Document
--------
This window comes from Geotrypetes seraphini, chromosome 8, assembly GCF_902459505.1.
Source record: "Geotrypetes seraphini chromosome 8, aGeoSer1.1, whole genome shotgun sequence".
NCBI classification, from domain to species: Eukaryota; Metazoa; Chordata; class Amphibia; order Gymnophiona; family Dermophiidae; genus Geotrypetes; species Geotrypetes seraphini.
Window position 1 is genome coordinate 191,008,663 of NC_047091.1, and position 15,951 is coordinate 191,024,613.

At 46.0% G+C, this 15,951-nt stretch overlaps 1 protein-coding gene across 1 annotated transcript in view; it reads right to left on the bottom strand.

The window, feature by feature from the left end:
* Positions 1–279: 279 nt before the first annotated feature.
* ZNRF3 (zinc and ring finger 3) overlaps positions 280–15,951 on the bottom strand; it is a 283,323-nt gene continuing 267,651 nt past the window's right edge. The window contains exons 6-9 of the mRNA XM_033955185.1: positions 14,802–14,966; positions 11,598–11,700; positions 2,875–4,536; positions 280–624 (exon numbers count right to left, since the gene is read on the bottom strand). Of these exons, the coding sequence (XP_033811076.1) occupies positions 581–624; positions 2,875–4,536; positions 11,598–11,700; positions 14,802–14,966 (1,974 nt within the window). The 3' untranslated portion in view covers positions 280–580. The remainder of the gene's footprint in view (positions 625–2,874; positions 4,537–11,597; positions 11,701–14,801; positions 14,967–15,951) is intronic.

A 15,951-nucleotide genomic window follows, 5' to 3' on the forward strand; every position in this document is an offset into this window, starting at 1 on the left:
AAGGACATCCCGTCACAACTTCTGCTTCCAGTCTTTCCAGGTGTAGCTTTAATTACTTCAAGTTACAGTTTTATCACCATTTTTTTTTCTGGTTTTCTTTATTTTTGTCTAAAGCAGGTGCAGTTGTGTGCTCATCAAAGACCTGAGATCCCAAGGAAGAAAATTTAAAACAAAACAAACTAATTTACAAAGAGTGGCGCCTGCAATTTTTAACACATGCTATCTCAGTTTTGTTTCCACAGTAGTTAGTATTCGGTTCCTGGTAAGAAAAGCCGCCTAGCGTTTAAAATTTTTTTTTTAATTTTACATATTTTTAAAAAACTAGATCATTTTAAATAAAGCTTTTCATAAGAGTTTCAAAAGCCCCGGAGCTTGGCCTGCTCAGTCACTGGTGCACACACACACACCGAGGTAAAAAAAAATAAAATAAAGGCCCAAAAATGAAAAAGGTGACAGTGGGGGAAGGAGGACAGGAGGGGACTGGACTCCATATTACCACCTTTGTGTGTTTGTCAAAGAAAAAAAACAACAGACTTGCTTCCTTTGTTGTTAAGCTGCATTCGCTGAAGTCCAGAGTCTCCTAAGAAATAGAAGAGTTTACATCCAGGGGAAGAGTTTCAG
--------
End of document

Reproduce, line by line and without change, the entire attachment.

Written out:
This window comes from Geotrypetes seraphini, chromosome 8, assembly GCF_902459505.1.
Source record: "Geotrypetes seraphini chromosome 8, aGeoSer1.1, whole genome shotgun sequence".
NCBI classification, from domain to species: Eukaryota; Metazoa; Chordata; class Amphibia; order Gymnophiona; family Dermophiidae; genus Geotrypetes; species Geotrypetes seraphini.
Window position 1 is genome coordinate 191,008,663 of NC_047091.1, and position 15,951 is coordinate 191,024,613.

At 46.0% G+C, this 15,951-nt stretch overlaps 1 protein-coding gene across 1 annotated transcript in view; it reads right to left on the bottom strand.

The window, feature by feature from the left end:
* Positions 1–279: 279 nt before the first annotated feature.
* ZNRF3 (zinc and ring finger 3) overlaps positions 280–15,951 on the bottom strand; it is a 283,323-nt gene continuing 267,651 nt past the window's right edge. The window contains exons 6-9 of the mRNA XM_033955185.1: positions 14,802–14,966; positions 11,598–11,700; positions 2,875–4,536; positions 280–624 (exon numbers count right to left, since the gene is read on the bottom strand). Of these exons, the coding sequence (XP_033811076.1) occupies positions 581–624; positions 2,875–4,536; positions 11,598–11,700; positions 14,802–14,966 (1,974 nt within the window). The 3' untranslated portion in view covers positions 280–580. The remainder of the gene's footprint in view (positions 625–2,874; positions 4,537–11,597; positions 11,701–14,801; positions 14,967–15,951) is intronic.

A 15,951-nucleotide genomic window follows, 5' to 3' on the forward strand; every position in this document is an offset into this window, starting at 1 on the left:
AAGGACATCCCGTCACAACTTCTGCTTCCAGTCTTTCCAGGTGTAGCTTTAATTACTTCAAGTTACAGTTTTATCACCATTTTTTTTTCTGGTTTTCTTTATTTTTGTCTAAAGCAGGTGCAGTTGTGTGCTCATCAAAGACCTGAGATCCCAAGGAAGAAAATTTAAAACAAAACAAACTAATTTACAAAGAGTGGCGCCTGCAATTTTTAACACATGCTATCTCAGTTTTGTTTCCACAGTAGTTAGTATTCGGTTCCTGGTAAGAAAAGCCGCCTAGCGTTTAAAATTTTTTTTTTAATTTTACATATTTTTAAAAAACTAGATCATTTTAAATAAAGCTTTTCATAAGAGTTTCAAAAGCCCCGGAGCTTGGCCTGCTCAGTCACTGGTGCACACACACACACCGAGGTAAAAAAAAATAAAATAAAGGCCCAAAAATGAAAAAGGTGACAGTGGGGGAAGGAGGACAGGAGGGGACTGGACTCCATATTACCACCTTTGTGTGTTTGTCAAAGAAAAAAAACAACAGACTTGCTTCCTTTGTTGTTAAGCTGCATTCGCTGAAGTCCAGAGTCTCCTAAGAAATAGAAGAGTTTACATCCAGGGGAAGAGTTTCAG